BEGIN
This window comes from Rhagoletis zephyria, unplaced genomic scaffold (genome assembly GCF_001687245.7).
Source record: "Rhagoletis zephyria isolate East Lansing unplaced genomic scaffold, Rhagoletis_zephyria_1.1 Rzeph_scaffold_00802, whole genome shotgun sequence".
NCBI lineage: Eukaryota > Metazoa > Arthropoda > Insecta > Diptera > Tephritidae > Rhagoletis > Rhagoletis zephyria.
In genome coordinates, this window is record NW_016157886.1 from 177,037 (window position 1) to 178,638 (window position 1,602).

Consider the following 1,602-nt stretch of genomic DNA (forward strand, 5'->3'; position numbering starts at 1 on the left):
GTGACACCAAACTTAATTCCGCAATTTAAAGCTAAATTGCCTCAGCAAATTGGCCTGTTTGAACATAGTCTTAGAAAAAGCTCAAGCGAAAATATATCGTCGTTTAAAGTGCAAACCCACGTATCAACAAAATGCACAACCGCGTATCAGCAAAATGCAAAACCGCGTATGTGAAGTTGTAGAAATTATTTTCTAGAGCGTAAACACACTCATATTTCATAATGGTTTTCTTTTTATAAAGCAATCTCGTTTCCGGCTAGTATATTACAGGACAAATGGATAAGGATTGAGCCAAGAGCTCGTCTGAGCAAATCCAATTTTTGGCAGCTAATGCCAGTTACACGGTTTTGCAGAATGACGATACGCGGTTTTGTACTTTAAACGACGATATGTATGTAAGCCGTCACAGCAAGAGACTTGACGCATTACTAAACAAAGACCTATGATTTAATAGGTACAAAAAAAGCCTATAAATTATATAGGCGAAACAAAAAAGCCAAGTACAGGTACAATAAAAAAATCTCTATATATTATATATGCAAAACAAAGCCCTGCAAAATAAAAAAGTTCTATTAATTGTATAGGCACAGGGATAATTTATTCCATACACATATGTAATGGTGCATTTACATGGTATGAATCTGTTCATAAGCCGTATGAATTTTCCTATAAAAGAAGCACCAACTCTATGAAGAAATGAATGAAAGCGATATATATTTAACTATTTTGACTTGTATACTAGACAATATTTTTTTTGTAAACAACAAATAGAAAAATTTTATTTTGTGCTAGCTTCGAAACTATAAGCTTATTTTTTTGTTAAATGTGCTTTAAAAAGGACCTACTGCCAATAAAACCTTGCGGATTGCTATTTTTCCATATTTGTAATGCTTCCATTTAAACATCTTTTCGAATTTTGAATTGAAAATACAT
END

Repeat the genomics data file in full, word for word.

This window comes from Rhagoletis zephyria, unplaced genomic scaffold (genome assembly GCF_001687245.7).
Source record: "Rhagoletis zephyria isolate East Lansing unplaced genomic scaffold, Rhagoletis_zephyria_1.1 Rzeph_scaffold_00802, whole genome shotgun sequence".
NCBI lineage: Eukaryota > Metazoa > Arthropoda > Insecta > Diptera > Tephritidae > Rhagoletis > Rhagoletis zephyria.
In genome coordinates, this window is record NW_016157886.1 from 177,037 (window position 1) to 178,638 (window position 1,602).

Consider the following 1,602-nt stretch of genomic DNA (forward strand, 5'->3'; position numbering starts at 1 on the left):
GTGACACCAAACTTAATTCCGCAATTTAAAGCTAAATTGCCTCAGCAAATTGGCCTGTTTGAACATAGTCTTAGAAAAAGCTCAAGCGAAAATATATCGTCGTTTAAAGTGCAAACCCACGTATCAACAAAATGCACAACCGCGTATCAGCAAAATGCAAAACCGCGTATGTGAAGTTGTAGAAATTATTTTCTAGAGCGTAAACACACTCATATTTCATAATGGTTTTCTTTTTATAAAGCAATCTCGTTTCCGGCTAGTATATTACAGGACAAATGGATAAGGATTGAGCCAAGAGCTCGTCTGAGCAAATCCAATTTTTGGCAGCTAATGCCAGTTACACGGTTTTGCAGAATGACGATACGCGGTTTTGTACTTTAAACGACGATATGTATGTAAGCCGTCACAGCAAGAGACTTGACGCATTACTAAACAAAGACCTATGATTTAATAGGTACAAAAAAAGCCTATAAATTATATAGGCGAAACAAAAAAGCCAAGTACAGGTACAATAAAAAAATCTCTATATATTATATATGCAAAACAAAGCCCTGCAAAATAAAAAAGTTCTATTAATTGTATAGGCACAGGGATAATTTATTCCATACACATATGTAATGGTGCATTTACATGGTATGAATCTGTTCATAAGCCGTATGAATTTTCCTATAAAAGAAGCACCAACTCTATGAAGAAATGAATGAAAGCGATATATATTTAACTATTTTGACTTGTATACTAGACAATATTTTTTTTGTAAACAACAAATAGAAAAATTTTATTTTGTGCTAGCTTCGAAACTATAAGCTTATTTTTTTGTTAAATGTGCTTTAAAAAGGACCTACTGCCAATAAAACCTTGCGGATTGCTATTTTTCCATATTTGTAATGCTTCCATTTAAACATCTTTTCGAATTTTGAATTGAAAATACAT